A few years back, I had a fair amount of skepticism about whether buying a hybrid car was really and truly the best buy for the climate.
My argument at the time: hybrids came at a pretty steep price premium. A low-end Prius cost many thousands of dollars more than a comparable Corolla. I ran the numbers, and decided that a green-minded consumer who just wanted a new set of wheels would probably be better off buying a cheaper car that got decent-but-not-awesome mileage, and investing some of the savings in something even more effective at reducing emissions: new insulation, say, or super-efficient appliances and furnaces. Then both you and the planet might come out ahead.
But a few months back, I basically abandoned that line of thought. What changed? Mostly gas prices. As the cost of fuel has risen above $4/gallon, the cost savings from a gas-sipping car have risen in tandem. Plus, hybrids are proving that they maintain their value very well; maintainance costs are low, and worries about expensive battery replacements are subsiding. Car rating service Intellichoice.com concluded that the Toyota Prius and Honda Civic Hybrid were the cheapest cars of their class available, considering the total cost of ownership over 5 years. So if hybrids are the best buys in their own right, the climate benefits are just gravy.
But now, I see that Edmunds.com has come to the opposite conclusion, and that hybrids aren’t even close to being the cheapest cars on the lot. The Prius, according to Edmunds, clocks in at #26—not terrible, really, but not stellar either. And the Edmunds report even assumes that gas rises to $5 per gallon.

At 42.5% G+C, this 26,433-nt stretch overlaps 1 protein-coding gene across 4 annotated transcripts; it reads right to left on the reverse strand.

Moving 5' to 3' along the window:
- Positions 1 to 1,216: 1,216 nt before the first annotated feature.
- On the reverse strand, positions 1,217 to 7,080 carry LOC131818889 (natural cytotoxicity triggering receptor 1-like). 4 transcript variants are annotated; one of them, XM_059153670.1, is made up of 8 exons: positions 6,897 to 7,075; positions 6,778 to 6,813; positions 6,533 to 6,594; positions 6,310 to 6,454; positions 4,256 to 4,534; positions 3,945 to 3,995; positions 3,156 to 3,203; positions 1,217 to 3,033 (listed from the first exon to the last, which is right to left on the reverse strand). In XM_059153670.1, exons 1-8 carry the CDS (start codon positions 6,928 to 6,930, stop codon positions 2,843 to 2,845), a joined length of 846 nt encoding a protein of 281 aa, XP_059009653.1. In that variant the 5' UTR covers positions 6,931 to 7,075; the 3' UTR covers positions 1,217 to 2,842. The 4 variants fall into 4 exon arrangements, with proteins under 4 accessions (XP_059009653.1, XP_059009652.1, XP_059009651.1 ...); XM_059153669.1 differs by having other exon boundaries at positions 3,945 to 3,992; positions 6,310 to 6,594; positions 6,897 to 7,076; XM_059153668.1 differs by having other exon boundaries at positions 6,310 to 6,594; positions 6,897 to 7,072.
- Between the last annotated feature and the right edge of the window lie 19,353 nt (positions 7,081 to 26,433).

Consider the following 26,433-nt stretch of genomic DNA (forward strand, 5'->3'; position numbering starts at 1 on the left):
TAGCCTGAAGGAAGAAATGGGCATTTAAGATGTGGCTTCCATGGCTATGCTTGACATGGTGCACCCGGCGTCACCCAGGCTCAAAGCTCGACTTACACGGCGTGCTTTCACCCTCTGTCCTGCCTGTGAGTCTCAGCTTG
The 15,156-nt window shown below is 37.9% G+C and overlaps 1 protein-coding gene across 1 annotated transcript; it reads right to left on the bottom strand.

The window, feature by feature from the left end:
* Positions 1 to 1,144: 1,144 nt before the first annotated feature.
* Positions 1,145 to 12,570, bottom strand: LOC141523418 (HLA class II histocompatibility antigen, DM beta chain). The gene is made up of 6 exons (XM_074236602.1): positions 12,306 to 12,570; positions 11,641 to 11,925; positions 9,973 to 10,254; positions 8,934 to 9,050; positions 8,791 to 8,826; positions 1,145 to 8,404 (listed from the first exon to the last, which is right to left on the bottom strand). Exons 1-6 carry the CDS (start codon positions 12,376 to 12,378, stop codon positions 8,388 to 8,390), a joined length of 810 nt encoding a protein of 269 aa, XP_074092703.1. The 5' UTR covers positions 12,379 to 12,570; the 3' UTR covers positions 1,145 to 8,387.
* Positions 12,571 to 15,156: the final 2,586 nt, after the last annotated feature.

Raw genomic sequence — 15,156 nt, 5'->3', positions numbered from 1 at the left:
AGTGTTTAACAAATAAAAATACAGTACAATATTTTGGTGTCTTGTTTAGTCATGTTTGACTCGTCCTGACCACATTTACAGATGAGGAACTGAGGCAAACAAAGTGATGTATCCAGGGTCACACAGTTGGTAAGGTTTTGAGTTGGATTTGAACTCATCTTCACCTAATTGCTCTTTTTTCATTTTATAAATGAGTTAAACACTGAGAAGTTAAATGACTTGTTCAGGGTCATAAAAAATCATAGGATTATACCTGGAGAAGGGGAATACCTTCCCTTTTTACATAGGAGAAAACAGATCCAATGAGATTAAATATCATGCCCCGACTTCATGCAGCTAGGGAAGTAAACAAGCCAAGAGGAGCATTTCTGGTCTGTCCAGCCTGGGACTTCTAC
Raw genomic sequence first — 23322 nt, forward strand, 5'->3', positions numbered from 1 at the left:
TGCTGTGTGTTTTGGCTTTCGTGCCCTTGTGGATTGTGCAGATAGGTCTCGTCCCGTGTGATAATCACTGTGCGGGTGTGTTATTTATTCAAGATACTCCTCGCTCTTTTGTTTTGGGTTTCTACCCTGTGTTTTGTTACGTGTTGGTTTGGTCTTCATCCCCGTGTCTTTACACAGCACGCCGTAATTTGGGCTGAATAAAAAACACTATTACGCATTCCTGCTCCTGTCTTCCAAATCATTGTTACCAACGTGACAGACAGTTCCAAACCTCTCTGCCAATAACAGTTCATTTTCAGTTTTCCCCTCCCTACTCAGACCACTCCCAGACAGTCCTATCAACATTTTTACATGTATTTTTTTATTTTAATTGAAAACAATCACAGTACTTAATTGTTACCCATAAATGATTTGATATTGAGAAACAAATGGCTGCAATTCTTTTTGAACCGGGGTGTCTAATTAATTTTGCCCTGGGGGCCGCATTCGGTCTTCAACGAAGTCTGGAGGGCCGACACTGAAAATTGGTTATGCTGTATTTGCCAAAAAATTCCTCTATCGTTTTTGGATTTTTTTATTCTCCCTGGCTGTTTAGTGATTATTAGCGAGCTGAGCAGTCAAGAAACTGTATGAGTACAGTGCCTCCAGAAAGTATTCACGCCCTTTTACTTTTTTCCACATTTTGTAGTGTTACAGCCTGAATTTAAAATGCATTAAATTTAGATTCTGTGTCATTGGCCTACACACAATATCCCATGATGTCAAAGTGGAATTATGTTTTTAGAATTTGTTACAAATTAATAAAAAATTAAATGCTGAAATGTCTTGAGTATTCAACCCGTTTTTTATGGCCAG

And apparently Consumer Reports has yet anothertake; they rated the Prius as the third most economical new car, behind 2 versions of the Honda Fit. Of course, Consumer Reports limits their consideration to cars that meet their other criteria for quality and safety. (See here for a list of Edmunds & Consumer Reports top 10 most economical cars). Still, by their reckoning, hybrids fare pretty well.
If I dove into the numbers, I might figure out what’s going on here. Are there different assumptions about mileage, or maintenance costs, or financing? Hard to tell. But for the moment, I’ll consider the issue unsettled. At current and or/foreseeable gas prices, and factoring in the total cost of ownership, hybrids are either the very cheapest cars to buy; close to the cheapest; or not too shabby, all things considered. Your mileage may vary.